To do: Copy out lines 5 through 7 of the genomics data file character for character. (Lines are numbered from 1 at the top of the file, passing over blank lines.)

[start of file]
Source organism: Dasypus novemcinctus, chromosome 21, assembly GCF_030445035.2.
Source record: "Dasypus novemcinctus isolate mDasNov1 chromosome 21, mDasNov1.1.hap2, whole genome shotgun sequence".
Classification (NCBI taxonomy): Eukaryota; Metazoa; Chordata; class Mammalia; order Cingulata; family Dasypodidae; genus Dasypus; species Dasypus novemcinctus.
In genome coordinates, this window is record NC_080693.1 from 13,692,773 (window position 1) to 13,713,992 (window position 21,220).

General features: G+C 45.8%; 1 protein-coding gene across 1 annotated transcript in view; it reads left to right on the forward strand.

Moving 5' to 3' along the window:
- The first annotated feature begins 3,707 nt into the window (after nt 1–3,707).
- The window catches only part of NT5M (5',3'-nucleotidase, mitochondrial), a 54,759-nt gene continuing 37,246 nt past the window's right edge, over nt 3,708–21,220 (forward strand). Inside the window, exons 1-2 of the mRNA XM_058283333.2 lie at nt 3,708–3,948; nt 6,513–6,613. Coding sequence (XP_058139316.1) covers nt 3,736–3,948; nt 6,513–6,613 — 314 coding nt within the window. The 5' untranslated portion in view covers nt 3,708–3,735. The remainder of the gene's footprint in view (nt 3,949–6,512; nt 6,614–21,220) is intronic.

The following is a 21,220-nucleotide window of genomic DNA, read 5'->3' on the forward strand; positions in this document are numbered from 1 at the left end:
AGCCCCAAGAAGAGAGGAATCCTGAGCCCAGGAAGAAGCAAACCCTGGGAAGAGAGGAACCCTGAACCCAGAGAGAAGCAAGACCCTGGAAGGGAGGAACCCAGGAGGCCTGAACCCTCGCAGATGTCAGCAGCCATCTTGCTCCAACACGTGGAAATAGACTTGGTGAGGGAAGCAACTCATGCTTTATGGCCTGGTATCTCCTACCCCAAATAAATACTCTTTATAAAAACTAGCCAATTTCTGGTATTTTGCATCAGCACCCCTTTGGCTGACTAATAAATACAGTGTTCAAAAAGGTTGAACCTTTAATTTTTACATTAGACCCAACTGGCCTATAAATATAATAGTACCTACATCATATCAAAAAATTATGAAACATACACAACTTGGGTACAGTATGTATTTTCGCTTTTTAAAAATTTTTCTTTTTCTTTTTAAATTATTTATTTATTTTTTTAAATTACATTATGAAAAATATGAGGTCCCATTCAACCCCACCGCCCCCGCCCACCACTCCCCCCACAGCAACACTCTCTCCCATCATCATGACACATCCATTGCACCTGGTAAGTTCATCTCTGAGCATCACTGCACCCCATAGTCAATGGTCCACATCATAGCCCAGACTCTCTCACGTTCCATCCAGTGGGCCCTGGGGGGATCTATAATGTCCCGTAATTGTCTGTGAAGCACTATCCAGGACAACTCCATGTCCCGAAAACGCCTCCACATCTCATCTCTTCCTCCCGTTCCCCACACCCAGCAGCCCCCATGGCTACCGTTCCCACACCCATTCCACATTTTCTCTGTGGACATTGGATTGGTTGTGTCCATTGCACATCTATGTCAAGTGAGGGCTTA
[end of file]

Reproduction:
General features: G+C 45.8%; 1 protein-coding gene across 1 annotated transcript in view; it reads left to right on the forward strand.

Moving 5' to 3' along the window:
- The first annotated feature begins 3,707 nt into the window (after nt 1–3,707).